By Matt Gill

How can I afford legal representation in the event my marriage or relationship has broken down?

Generally speaking the Family Court of Australia and the Federal Circuit Court of Australia subscribe to the mantra that each party shall bear their own costs of proceedings. A common concern of a lot of people is how they pay their legal representatives if one of the parties to the relationship is in a position of financial dominance over the other?

The first step to resolve this issue is to attempt to get consent from the other side for a joint draw down of funds (from the pool of matrimonial assets) to be placed into each solicitor’s trust account. There seems no logical reason why “the other side” would deny such a reasonable request. A joint draw down of funds will not be any more or less favourable to one side than it will be to the other. It is usually the case that both parties will be relieved that the immediate financial burden of being able to pay your legal team is removed.

If you are unable to obtain consent as outlined above, there are many institutions which offer the litigation lending to litigants to achieve settlement of your matter.

If the above is unable to be achieved, the final step is to head to Court. The Family Law Act 1975 provides the Court with the authority to order a financially dominant party to give the other party sufficient funds to be able to prosecute their case. This is commonly known in legal circles as a “Hogan Order” and seeks to place both parties in the same financial position. It is so named after the leading case in this area of law.

Hogan Order

Typically, a Hogan Order will involve an application (the applicant) from the financially weaker party that the financially dominant party (the respondent) pay the applicant a lump sum. It can also be in the form of “a dollar for dollar” order whereby for every dollar spent by the wealthier party, the equivalent amount must be provided to the other party. Where the respondent’s wealth is primarily asset based, the Court can order the sale of assets to pay these amounts.

Being granted a Hogan Order is not guaranteed and will depend in each and every matter upon the particular circumstances of your case and the available asset pool. Your legal advisor will be able to tell you more when assessing the facts of your matter. Of course any such application is going to incur legal costs and the commercial reality is that to prepare such an application and appear it can cost anywhere between $10,000 – $20,000, another reason why obtaining consent as outlined in the first step of this article is so important. It is highly likely that your legal representative will carry their costs until an order is made and money is received and you should make that inquiry with your legal advisor at the outset.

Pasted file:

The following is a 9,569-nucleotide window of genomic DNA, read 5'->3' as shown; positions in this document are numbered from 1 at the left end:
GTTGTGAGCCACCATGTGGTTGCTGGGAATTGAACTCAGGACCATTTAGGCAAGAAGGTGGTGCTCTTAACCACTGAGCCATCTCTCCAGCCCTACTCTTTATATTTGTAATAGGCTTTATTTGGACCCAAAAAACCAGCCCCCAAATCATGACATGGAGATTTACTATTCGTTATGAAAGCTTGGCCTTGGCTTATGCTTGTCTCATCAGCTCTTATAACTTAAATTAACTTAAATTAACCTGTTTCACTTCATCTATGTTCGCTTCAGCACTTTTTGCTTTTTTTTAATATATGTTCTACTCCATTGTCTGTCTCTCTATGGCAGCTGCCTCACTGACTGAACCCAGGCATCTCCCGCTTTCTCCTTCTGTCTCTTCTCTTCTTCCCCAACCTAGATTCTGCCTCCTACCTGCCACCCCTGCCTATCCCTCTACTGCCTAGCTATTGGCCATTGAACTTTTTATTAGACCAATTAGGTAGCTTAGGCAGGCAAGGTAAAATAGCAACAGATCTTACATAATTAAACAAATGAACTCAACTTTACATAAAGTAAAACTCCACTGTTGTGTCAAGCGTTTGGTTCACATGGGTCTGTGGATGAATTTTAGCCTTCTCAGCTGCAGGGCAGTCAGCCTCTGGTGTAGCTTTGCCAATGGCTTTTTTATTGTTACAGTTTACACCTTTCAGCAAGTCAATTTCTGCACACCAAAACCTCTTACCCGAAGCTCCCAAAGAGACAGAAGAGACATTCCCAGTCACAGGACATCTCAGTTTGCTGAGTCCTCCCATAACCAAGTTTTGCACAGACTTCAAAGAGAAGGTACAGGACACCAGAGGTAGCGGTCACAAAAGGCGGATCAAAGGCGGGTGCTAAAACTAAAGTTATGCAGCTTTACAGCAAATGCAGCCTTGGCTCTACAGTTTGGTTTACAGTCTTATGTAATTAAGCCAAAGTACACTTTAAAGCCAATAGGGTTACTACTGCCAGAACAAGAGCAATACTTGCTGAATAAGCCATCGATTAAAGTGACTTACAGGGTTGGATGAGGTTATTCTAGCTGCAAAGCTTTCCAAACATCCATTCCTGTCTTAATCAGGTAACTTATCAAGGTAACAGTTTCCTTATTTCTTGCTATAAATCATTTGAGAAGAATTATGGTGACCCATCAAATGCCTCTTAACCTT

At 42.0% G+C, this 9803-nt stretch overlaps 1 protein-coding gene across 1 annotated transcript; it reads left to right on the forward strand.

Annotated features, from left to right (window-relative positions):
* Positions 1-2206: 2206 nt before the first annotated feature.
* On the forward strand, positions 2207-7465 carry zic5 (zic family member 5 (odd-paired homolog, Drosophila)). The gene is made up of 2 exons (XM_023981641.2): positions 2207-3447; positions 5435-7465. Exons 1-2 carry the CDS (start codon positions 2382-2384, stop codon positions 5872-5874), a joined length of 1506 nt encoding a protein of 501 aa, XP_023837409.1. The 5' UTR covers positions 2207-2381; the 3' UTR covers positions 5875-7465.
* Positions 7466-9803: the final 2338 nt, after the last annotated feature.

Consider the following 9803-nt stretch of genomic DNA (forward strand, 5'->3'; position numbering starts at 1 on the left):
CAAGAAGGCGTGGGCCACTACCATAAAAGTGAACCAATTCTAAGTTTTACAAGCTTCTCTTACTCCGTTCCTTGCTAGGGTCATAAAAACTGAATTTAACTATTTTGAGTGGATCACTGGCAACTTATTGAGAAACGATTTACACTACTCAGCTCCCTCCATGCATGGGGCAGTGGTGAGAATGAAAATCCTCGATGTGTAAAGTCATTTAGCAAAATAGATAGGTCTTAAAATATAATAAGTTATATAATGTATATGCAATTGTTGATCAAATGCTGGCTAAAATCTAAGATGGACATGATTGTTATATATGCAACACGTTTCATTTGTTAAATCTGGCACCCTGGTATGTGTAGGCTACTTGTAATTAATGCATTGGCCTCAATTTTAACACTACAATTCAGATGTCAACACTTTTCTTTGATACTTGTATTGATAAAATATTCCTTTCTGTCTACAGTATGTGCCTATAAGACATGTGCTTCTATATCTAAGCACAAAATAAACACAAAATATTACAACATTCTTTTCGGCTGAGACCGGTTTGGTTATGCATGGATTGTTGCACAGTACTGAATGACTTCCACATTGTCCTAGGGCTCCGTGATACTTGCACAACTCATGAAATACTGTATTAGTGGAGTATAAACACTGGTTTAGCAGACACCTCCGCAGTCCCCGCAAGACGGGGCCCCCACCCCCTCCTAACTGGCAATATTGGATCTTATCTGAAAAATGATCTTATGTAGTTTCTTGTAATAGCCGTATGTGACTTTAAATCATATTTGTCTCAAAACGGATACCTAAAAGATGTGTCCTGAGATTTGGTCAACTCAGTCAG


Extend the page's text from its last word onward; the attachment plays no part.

Hogan Order Threshold – What is required?

A Hogan Order is viewed by the Courts as a last resort and all other avenues should be exhausted prior to making the application. The applicant to a Hogan order application has to pass certain threshold tests in order to be successful:

Evidence will also need to be presented about the actual legal costs incurred so far and that your legal representative is unwilling to carry your costs for the duration of the matter. You should obtain legal advice about the exact form of the evidence needed and the processes involved.

Please feel free to call MCG Legal and discuss your Family Law matter with us.

Recent Articles

Resolving Financial & Property Issues

Sadly, not all relationships last. Many couples are able to successfully negotiate the division of their assets and care of their children without legal intervention. But, there are some who cannot and that’s where we get involved. This article will explain the general court processes and the...

Read More

Resolving Financial Matters in Family Law